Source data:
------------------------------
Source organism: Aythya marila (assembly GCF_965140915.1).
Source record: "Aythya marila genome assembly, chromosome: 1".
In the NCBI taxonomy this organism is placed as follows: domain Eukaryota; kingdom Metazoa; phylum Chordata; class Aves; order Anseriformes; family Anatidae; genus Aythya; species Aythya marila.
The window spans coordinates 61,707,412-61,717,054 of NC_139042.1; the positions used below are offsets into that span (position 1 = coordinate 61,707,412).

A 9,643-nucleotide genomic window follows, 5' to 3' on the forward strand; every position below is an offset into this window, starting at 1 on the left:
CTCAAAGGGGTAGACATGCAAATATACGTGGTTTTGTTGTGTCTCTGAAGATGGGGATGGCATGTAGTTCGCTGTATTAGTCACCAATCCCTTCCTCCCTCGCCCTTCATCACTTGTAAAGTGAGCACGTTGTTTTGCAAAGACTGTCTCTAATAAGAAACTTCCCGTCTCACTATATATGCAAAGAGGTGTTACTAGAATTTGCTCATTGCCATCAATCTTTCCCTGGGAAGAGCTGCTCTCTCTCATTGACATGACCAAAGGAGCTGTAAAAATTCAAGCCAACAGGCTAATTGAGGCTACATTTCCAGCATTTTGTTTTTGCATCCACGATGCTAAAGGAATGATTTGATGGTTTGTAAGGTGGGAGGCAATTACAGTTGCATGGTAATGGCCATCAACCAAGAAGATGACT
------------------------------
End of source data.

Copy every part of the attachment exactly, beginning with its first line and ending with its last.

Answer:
Source organism: Aythya marila (assembly GCF_965140915.1).
Source record: "Aythya marila genome assembly, chromosome: 1".
In the NCBI taxonomy this organism is placed as follows: domain Eukaryota; kingdom Metazoa; phylum Chordata; class Aves; order Anseriformes; family Anatidae; genus Aythya; species Aythya marila.
The window spans coordinates 61,707,412-61,717,054 of NC_139042.1; the positions used below are offsets into that span (position 1 = coordinate 61,707,412).

A 9,643-nucleotide genomic window follows, 5' to 3' on the forward strand; every position below is an offset into this window, starting at 1 on the left:
CTCAAAGGGGTAGACATGCAAATATACGTGGTTTTGTTGTGTCTCTGAAGATGGGGATGGCATGTAGTTCGCTGTATTAGTCACCAATCCCTTCCTCCCTCGCCCTTCATCACTTGTAAAGTGAGCACGTTGTTTTGCAAAGACTGTCTCTAATAAGAAACTTCCCGTCTCACTATATATGCAAAGAGGTGTTACTAGAATTTGCTCATTGCCATCAATCTTTCCCTGGGAAGAGCTGCTCTCTCTCATTGACATGACCAAAGGAGCTGTAAAAATTCAAGCCAACAGGCTAATTGAGGCTACATTTCCAGCATTTTGTTTTTGCATCCACGATGCTAAAGGAATGATTTGATGGTTTGTAAGGTGGGAGGCAATTACAGTTGCATGGTAATGGCCATCAACCAAGAAGATGACT